Since we began our HigherEd webinar series toward the end of last year, we’ve been looking for the most pressing ITSM issues facing the HigherEd community (One-Stops, Building a Successful Service Catalog, etc.). This month, we’re taking on an even bigger challenge: the Educause Top Ten - and what better place to start than with number one, “Hiring and retaining qualified staff, and updating the knowledge and skills of existing technology staff”.
Not surprisingly, some of our best ideas for blog articles come from students in our training classes and from consulting clients. A few short weeks ago when I was teaching an ITIL Foundations class in Fairfax, Virginia, a student shared his professional background with me and asked for a little career advice. Let’s call him George.
If you’ve gotten any sort of ITIL training, you will have quickly realized that there are more than 25 ITIL processes, and the thought of trying to implement them all well (or at all) can instantly discourage any organization from even getting started. Fortunately, it doesn’t need to be that way. Here are our best tips for making progress and finding success with an IT Service Management implementation program.
The demos always look so great. Such a gorgeous, shiny new tool! Vendors are fantastic at this. What they're less good at is giving you the hard truths around what has to be done before you should even think about implementing that gorgeous, shiny new tool. The reality is this: Your tool will never look like their demo database if you don’t get your Service Catalog squared away and have a clear understanding of what a Service is in the first place (this article will help you with that).
For an organizational transformation effort to be successful, there are three components that need to be addressed, namely: people, process, and technology. When we run into trouble or the program does not deliver what we expect, it’s often due to an unbalanced focus in only one or two of the three areas. To find long-term success, we must focus on all three areas. Otherwise, we become out of balance, and our efforts will immediately stall. Here, we will discuss what happens when we lose our focus along with some ways to course correct. (For ideas on how to implement a focus on people, process, and technology, see How to go from zero to ITIL in six months (without breaking a sweat).)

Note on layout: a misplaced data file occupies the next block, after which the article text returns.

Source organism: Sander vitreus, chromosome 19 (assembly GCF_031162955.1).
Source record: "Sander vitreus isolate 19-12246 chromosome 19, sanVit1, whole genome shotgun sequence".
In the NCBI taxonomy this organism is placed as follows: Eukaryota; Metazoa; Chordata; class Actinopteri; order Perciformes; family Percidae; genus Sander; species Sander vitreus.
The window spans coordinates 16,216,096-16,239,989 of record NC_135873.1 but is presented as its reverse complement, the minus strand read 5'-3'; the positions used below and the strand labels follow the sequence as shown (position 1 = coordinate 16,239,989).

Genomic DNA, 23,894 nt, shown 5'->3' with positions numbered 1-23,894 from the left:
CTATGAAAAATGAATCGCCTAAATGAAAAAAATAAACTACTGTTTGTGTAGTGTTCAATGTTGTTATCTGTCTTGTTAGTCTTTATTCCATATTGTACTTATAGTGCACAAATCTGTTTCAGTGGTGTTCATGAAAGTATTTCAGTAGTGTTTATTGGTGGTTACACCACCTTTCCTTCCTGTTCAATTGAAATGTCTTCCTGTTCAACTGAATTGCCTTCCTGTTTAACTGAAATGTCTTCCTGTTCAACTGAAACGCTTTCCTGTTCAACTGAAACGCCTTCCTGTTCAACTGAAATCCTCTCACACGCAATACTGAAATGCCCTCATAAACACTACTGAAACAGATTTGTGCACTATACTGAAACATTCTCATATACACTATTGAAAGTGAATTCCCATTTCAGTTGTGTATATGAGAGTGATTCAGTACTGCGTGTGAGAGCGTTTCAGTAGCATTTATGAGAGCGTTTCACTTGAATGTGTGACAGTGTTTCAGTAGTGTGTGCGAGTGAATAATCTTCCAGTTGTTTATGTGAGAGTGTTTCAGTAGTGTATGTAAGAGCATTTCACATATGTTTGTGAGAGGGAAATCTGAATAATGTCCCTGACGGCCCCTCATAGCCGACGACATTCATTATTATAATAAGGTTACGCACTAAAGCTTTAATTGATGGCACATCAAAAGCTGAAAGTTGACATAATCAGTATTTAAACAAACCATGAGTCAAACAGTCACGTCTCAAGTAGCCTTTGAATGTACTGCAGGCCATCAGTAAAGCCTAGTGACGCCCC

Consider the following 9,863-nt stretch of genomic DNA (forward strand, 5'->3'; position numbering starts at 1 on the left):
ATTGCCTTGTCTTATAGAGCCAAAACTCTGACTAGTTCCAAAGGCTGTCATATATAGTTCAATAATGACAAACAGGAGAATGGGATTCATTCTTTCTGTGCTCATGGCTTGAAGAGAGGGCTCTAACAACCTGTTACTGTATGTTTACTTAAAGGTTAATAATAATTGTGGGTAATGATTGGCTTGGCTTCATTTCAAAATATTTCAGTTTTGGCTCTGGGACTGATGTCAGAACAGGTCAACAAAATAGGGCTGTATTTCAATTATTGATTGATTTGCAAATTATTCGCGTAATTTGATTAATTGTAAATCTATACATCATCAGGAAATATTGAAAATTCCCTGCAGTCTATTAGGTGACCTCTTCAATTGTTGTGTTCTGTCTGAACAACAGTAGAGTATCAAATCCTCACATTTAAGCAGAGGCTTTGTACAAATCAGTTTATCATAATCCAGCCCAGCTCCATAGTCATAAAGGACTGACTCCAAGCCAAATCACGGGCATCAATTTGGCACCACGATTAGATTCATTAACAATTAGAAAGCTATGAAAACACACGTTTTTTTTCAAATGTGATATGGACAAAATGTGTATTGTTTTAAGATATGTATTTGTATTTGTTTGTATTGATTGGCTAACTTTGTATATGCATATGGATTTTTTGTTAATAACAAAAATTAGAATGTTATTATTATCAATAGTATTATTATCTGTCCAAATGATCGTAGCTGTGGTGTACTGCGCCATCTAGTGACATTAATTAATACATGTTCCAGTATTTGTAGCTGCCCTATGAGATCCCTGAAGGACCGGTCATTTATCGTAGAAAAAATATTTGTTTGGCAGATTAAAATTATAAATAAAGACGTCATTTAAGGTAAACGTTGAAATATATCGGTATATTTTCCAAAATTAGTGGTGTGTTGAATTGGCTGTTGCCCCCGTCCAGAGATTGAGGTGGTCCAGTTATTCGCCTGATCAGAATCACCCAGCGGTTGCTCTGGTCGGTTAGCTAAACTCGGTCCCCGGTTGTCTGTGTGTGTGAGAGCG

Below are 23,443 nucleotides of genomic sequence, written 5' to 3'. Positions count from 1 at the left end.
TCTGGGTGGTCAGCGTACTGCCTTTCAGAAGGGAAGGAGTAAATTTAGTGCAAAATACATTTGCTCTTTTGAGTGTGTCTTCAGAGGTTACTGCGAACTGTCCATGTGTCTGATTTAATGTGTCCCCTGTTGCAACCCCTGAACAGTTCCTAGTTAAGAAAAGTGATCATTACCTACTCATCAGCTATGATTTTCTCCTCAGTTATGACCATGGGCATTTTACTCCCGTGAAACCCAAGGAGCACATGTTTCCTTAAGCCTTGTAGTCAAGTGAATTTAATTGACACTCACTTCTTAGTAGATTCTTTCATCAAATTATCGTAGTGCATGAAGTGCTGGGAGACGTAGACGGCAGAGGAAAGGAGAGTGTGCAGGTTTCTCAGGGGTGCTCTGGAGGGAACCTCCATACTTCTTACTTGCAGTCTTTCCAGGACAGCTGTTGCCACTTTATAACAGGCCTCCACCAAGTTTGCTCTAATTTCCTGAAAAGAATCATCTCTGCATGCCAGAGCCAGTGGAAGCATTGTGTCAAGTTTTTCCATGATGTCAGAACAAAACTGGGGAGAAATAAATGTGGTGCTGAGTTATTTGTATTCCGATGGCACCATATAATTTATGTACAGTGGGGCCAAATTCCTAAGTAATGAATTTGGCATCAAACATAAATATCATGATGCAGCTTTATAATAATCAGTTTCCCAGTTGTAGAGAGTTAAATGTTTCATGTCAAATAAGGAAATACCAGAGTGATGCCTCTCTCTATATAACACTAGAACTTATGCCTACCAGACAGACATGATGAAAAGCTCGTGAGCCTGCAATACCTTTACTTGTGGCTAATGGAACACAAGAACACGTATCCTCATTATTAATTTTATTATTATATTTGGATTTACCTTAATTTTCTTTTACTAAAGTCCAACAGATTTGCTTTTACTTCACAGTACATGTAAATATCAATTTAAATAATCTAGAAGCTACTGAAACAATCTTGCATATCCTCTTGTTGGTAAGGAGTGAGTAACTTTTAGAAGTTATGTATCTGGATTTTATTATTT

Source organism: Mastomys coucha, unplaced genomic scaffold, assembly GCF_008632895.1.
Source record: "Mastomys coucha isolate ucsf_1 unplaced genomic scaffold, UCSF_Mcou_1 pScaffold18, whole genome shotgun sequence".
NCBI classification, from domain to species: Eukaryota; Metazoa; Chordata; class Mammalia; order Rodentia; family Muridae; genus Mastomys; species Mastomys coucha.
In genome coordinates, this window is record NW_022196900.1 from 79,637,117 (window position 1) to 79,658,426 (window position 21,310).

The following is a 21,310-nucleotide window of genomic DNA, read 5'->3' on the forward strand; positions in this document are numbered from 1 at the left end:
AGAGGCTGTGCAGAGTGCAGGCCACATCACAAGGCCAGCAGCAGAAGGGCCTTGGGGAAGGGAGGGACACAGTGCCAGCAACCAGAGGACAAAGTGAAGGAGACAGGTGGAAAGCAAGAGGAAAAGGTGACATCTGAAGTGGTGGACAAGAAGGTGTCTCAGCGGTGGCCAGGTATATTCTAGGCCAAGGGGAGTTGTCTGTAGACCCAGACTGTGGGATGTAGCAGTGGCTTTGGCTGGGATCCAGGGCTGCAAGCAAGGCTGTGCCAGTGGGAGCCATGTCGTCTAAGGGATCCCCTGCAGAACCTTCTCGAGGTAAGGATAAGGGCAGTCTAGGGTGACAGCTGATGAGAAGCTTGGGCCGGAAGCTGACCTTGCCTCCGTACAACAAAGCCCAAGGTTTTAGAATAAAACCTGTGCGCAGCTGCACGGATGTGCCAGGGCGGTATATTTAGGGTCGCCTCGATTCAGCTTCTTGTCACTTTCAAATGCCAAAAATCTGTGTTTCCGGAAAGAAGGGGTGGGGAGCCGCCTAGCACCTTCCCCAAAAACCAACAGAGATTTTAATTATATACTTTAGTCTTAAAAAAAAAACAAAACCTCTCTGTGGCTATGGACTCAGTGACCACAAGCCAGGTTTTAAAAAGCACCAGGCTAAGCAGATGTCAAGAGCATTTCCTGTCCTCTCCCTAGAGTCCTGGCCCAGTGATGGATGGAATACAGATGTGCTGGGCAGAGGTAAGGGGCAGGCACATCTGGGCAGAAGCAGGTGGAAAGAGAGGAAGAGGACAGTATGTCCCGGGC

You’re not going to believe this, but there are a lot of people out there who don’t find process improvement sexy. (Who ARE these people?) Technology is sexy, sure. That one’s a given. Training can even be sexy - or at least fun. When it comes to process design, however, no one really gets excited (you may have dozed of just now, come to think of it). Well, wake up, grab some coffee, and stick with me! We’re going to talk about how you can breathe new life into your organization – and it all boils down to putting a little focus on process.
So, you’ve decided to buy Cherwell (awesome!) and begun the work of deciding how you’d like to have it implemented. First of all, congratulations! It’s clear you have excellent taste in ITSM platforms. Now, about that implementation; the good news is, you have a ton of options.
Implementing an enterprise IT system is like buying a treadmill to get in shape. You have this picture of the end goal in mind – how good you’re going to look and feel once you get in shape – then quickly realize that pain, sweat, and a few tears may be involved in actually getting there. Having the discipline to stick to something that, frankly, is boring and not so fun, is difficult. Really difficult. Fast-forward a few months and, without a solid strategy for getting in shape, many of us find we have nothing more to show for our efforts than an expensive clothes rack. This same fate can (and does) easily befall us when we approach an enterprise system without a strategy.
If your organization is looking to implement IT Service Management (ITSM) but doesn’t quite know where to start – fret not. If you’ve gotten started but fear you’ve veered off course a little – also fret not. You’ve all come to the right post! The below information is designed for new ITSM endeavors. It’s best served by tailoring it to your specific organization – but whatever your needs, the following will give you a great start.